If some television producer was smart they would sign Bill Irwin and Jake Evan Schwencke to a network show. Playing father and son in the uninspired revival of Bye Bye Birdie, the two, Bill Irwin as the befuddled father, Harry MacAfee; and Schwencke as his young, precocious son, Randolph, have what is lacking in the Roundabout Theatre’s production—chemistry. Their shared time on stage is fleeting, but provides a taste of the rebellious energy one would associate with a musical dealing with fan frenzied teenagers.
For those individuals that have never seen a high school or community theater production of Bye Bye Birdie, not to mention the movie version, the premise is loosely based on the hysterics that swirled around Elvis Presley’s military conscription. In the musical, teen heartthrob Conrad Birdie travels to Sweet Apple, Ohio to bestow one last kiss on a fan before he begins his military service.
John Stamos stars as Albert Peterson, Birdie’s cranky, milquetoast manager. Stamos does an adequate job shedding his normal macho image, but lacks the bounce in his step, that airy effervescence to help offset his bland take on the character. Gina Gershon, his long-suffering girlfriend Rose, is an appealing performer with a pleasing voice, but the interaction between the two protagonists is void of any feeling or emotion. Will they get together? Will love triumph? Will I care? No chemistry.
While the adult performers are the marquee attraction, Bye Bye Birdie is, for all intents and purposes, a paean to those teenage years where sexual exploration and rebellion are commonplace in the American household, toned down within 1950’s sensibilities. The teenage leads, Allie Trimm, as sweet-as-pie, Kim MacAfee, and her overwrought boyfriend, Hugo Peabody, played by Matt Doyle, are freshly scrubbed, likeable young actors, but bring too little of this disaffected sentiment to the stage. Chemistry? Nada.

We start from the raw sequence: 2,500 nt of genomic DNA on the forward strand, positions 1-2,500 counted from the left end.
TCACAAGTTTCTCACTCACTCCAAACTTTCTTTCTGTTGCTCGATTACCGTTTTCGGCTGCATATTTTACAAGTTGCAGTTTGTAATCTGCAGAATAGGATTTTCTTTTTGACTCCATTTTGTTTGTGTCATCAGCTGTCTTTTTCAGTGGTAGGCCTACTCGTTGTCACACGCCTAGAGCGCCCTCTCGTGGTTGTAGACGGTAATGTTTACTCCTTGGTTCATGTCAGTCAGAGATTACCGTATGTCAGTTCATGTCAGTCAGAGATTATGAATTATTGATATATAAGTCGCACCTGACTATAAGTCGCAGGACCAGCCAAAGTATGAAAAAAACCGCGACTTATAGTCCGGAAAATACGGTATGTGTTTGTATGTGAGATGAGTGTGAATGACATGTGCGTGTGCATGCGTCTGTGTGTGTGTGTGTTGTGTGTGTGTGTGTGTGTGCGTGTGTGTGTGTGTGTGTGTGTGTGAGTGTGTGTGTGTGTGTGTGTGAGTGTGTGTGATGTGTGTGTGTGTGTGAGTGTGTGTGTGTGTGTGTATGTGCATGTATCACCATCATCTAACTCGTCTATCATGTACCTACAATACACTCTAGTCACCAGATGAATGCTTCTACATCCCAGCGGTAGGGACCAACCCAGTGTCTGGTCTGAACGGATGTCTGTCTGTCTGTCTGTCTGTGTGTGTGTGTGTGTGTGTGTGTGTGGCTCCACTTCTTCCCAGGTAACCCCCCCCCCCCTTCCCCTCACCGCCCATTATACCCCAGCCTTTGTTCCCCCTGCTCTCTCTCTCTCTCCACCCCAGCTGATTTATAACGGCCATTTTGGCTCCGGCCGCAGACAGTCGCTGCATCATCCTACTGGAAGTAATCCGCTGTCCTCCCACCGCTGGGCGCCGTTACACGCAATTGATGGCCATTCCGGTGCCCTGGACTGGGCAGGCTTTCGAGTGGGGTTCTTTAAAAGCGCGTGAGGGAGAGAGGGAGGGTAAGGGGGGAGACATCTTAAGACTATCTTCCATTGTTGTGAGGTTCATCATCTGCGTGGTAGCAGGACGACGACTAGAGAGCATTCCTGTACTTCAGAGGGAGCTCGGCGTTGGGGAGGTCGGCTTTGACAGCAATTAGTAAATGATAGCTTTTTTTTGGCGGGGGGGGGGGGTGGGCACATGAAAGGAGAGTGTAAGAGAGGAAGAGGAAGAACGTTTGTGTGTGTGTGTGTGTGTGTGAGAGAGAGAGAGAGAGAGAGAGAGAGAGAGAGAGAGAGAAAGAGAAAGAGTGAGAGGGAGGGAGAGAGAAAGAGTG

Nolan Gerard Funk, as the recalcitrant rock ‘n roll rebel, Conrad Birdie, should exude a sexually-tinged magnetism, but comes across as a bored, sneering lout with no hypnotic allure whatsoever. Birdie, in some respects, is a manufactured star, kept under tight reins by his handlers, but Funk shows no charisma, just discontent and indifference.
The rest of the primarily young cast performs well, whether singing en masse or dancing through Robert Longbottom’s upbeat, but flavorless choreography. The teenage ensemble hit their marks with seasoned precision, but lack any sort of playful spontaneity. This is evident in the “The Telephone Hour,” the first big production number of the show. The actors seemed more absorbed with their corded props and moveable scenery then in the celebratory nature of the song. Chemistry? AWOL.
The musical begs for more of the comic antics and anarchistic flourishes Bill Irwin injects into the production, but director/choreographer Longbottom settles for competent and satisfactory as opposed to inspired and exhilarating.
One of the few pleasures of the musical is the score by Charles Strouse and Lee Adams which includes such gems as “Put On A Happy Face,” “Kids,” “One Last Kiss,” “A Lot of Living’ To Do,” and, my favorite, “Hymn For A Sunday Evening.”
So, from my critique you would think I would be dissuading people from heading to the Henry Miller Theater on West 43rd Street. For grizzled critics, like myself, and habitual theatergoers this would be true. But for younger audiences and families that attend Broadway shows infrequently, this production of Bye Bye Birdie will be captivating and entertaining with just the right amount of Broadway sizzle and sass.